Tuesday, September 27, 2011

Indian Railways mulls trains zooming @ 300 km per hour

 The Indian Railways is finalising a draft legislation for a project that envisages running trains at a speed of 300 kms per hour speed on some select routes across the country.

The Bill is likely to be introduced in the winter session of Parliament.
"We are in the process of setting up the National High-Speed Rail Authority, an autonomous body, to implement and monitor the high-speed train project in the country and for this a legislation is required to set up the authority," said a senior railway ministry official. According to the proposed NHSRA Bill, 2011, the 9-member authority will have a chairman and eight members.
There will be four full-time members including member project, member finance, member engineering, and member planning.
"The stakeholders in the high-speed rail corridor project will also have four representatives as part-time members in the NHRSA," the official said.
The NHSRA is being proposed to be set up on the lines of the National Highway Authority and it would be under the Union railway ministry.
The selection of chairman and members of the NHSRA would be done by the Public Enterprise Selection Board with the approval of Appointment Committee of Cabinet.
The draft of the Bill is being sent to the law ministry, the urban development ministry, the finance ministry and the planning commission for their views. "The final draft of the NHSRA would be sent to the Cabinet for its approval before introducing it in Parliament," said the official.
The Railways has identified six routes to conduct feasibility study for runnin high-speed trains. Currently, the Railways is awarding contracts to global consultants for conducting feasibility studies of the proposed routes.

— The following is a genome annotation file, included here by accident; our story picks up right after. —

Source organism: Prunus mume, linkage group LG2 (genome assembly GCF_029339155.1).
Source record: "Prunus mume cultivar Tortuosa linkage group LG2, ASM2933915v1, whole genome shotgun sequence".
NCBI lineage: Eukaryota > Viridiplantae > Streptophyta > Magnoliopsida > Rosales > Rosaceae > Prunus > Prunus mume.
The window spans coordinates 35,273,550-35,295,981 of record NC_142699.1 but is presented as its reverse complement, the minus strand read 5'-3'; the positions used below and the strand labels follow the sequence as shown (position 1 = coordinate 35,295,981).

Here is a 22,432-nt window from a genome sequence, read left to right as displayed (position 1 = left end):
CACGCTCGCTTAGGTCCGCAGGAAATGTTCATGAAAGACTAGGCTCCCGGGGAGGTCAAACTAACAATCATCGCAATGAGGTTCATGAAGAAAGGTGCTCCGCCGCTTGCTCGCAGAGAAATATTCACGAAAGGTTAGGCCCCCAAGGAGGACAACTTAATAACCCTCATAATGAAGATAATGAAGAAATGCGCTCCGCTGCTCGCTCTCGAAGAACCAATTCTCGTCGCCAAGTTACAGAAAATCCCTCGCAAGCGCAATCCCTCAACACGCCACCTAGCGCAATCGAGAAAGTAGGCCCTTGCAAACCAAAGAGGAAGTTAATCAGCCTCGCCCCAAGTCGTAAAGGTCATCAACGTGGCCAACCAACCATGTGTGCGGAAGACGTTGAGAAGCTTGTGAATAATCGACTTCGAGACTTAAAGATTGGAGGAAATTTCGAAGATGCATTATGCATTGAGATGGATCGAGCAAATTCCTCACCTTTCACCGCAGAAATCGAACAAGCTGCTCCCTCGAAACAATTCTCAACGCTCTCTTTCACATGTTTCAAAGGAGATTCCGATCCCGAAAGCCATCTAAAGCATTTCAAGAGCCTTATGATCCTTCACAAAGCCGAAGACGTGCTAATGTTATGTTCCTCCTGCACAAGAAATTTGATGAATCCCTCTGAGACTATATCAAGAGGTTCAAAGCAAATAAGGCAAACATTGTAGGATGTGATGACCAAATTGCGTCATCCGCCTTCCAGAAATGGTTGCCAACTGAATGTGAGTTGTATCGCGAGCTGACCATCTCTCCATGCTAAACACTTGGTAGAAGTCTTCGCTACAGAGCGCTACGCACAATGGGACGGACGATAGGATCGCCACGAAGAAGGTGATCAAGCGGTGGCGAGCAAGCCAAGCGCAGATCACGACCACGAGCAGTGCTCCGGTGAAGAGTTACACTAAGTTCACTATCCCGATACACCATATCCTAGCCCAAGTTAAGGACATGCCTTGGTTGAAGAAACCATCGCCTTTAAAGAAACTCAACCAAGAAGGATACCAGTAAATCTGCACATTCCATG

State governments and financial institutions are stakeholders in the high-speed rail corridor project.
According to an estimate, it will cost about Rs 100 crore (Rs 1 billion) to construct one km dedicated high speed corridor.
As per the preliminary report, ridership revenues would be able to cover the operating cost of the project.
Railways plans to make the high-speed rail corridor into a catalyst for India's economic growth, a stimulus for the development of satellite towns and reduction of migration to cities.
"We have chosen three foreign consultants to carry out studies in three corridors out of the six identified routes for conducting pre-feasibility studies for developing high-speed rail corridors," the official said.
UK-based consultant Mott McDonald has been engaged to conduct the pre-feasibility study of the longest Delhi-Agra-Lucknow-Varanasi-Patna (991 km) route, while Spanish consultant Eneco has been hired to carry out studies in the shortest Howrah-Haldia (135 km) route.
"French consultant Systra, which has done the studies for Pune-Mumbai-Ahmedabad (650 km) route, submitted the report to the railway ministry and the report is being examined now," he said.
 A consultant for study of Delhi-Chandigarh-Amritsar (450 km) route will be selected soon as the global bid is under finalisation.
While tenders for Hyderabad-Vijayawada-Chennai have been invited and are under evaluation, bids for Chennai-Bengaluru-Ernakulum will be invited shortly.
During the Rail Budget 2010, the then railway minister Mamata Banerjee announced construction of high-speed passenger rail corridors.
These projects will be executed through PPP mode



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